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Coarse woody debris

Spring has (officially) sprung in the arb!

While enjoying the warm weather and recreating in the arb, many students might notice a lot of logs, branches and other woody debris on the forest floor which accumulated during the winter. While all of this debris is untidy—don’t despair —Coarse Woody Debris (CWD) is quite useful ecologically. The decomposition of CWD provides nutrients which are important for forest dwellers; it’s a source of carbon, nitrogen, potassium, phosphorus and other elements which are essential for life. Fungi and detritivores such as insects and bacteria help break down this dead wood, releasing these essential nutrients as they convert the wood into other forms of organic matter. Moreover, CWD helps provide habitat for a variety of forest creatures. In fact, according to a 2011 ecological study, dead wood harbored significantly more life by volume than living wood, as the dead was chock full of bacteria, fungi and detritivores. Other studies have documented that CWD can play an important role in carbon sequestration. With ecosystems where fire plays an important role—such as the Minnesota prairie—woody debris can provide an important fuel source.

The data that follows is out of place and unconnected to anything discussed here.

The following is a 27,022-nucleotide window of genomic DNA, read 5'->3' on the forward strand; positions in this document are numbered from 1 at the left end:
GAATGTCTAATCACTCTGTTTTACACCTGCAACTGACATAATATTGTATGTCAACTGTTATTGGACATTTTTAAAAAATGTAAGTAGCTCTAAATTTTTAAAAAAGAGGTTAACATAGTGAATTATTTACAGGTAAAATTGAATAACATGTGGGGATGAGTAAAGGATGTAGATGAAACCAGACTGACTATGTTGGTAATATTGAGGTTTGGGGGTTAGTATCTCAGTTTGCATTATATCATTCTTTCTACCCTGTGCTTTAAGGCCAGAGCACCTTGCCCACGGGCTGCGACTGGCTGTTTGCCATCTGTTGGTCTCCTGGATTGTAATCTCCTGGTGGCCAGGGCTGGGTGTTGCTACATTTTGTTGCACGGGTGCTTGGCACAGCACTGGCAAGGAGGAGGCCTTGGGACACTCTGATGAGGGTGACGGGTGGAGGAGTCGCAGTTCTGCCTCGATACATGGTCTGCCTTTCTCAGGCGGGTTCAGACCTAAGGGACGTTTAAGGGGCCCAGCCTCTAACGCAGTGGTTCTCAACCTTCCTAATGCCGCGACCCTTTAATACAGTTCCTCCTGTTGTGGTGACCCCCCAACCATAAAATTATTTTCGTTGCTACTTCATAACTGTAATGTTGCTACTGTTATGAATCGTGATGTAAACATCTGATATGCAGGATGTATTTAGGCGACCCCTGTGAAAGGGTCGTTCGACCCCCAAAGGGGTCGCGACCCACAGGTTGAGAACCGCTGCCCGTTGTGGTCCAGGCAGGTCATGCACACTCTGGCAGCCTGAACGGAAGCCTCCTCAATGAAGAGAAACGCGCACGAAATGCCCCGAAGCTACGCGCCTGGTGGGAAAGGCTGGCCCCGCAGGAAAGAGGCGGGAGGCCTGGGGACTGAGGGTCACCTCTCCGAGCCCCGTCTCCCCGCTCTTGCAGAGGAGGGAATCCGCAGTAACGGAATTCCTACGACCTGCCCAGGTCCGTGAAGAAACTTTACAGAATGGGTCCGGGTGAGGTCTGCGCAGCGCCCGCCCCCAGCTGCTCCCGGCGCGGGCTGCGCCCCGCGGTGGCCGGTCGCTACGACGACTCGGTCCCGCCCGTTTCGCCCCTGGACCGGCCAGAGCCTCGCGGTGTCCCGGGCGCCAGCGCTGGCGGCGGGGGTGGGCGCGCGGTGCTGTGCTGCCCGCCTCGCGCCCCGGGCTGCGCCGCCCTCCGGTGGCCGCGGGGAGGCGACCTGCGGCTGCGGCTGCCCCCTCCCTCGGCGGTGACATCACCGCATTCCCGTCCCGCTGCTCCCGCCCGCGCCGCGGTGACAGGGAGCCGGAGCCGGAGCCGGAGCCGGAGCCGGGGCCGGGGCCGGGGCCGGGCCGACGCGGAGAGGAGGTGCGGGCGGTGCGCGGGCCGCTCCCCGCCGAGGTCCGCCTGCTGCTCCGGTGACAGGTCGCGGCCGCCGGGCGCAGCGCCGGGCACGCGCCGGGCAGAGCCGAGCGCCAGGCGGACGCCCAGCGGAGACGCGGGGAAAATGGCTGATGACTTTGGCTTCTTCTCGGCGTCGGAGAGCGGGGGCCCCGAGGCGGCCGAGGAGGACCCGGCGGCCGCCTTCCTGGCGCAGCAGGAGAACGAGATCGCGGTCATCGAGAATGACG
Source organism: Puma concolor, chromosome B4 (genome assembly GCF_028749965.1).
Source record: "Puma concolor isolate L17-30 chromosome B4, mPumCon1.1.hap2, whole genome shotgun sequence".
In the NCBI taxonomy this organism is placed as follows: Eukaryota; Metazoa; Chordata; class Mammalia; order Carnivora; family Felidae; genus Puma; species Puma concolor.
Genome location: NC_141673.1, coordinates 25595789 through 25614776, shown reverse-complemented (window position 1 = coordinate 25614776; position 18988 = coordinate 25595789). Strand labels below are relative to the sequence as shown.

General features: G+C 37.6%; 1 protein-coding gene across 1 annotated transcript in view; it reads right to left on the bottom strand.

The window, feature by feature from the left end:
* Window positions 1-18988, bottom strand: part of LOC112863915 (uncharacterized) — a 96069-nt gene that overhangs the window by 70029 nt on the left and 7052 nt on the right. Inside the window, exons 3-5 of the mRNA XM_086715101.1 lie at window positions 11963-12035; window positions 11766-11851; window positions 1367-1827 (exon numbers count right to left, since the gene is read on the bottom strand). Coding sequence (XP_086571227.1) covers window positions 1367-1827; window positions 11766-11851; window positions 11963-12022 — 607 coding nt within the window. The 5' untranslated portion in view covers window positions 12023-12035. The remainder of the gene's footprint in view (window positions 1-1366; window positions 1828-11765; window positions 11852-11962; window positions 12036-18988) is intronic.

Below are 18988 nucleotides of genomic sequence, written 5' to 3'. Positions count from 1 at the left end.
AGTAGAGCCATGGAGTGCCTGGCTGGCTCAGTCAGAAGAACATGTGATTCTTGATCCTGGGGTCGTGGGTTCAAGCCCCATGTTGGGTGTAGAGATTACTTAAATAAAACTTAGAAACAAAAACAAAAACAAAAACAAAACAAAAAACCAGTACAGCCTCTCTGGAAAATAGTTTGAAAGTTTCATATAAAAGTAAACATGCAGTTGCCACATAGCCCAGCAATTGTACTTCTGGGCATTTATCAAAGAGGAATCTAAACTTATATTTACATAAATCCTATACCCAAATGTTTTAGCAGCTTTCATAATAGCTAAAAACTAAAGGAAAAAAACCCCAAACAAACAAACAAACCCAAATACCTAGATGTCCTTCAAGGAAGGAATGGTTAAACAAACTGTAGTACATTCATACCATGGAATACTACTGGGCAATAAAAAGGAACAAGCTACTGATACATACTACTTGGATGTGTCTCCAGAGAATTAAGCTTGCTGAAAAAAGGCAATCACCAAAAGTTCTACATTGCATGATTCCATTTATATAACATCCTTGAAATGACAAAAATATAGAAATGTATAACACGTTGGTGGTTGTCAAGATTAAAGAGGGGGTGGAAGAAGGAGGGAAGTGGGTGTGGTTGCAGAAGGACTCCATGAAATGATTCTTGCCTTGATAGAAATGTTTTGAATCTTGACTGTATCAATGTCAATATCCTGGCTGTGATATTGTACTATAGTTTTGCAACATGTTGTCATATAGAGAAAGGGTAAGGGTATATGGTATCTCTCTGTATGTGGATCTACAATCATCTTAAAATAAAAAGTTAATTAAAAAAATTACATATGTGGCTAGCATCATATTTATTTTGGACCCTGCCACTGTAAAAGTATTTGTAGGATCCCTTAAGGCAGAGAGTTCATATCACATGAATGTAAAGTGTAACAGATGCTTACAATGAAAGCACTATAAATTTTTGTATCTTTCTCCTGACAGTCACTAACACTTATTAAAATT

At this point you’re probably not surprised to hear that CWD is one of my favorite TLAs (three letter acronyms). What’s particularly interesting in the context of ecosystem management is that humans often have the impulse to intervene, but often intervention (such as cleaning up woody debris) interrupts natural nutrient cycling or ecosystem processes. It’s not that all processes which occur on their own in nature without intervention of humans are necessarily good (see the naturalistic fallacy) but there are certainly many processes which operate quite fine on their own without the need for human intervention.

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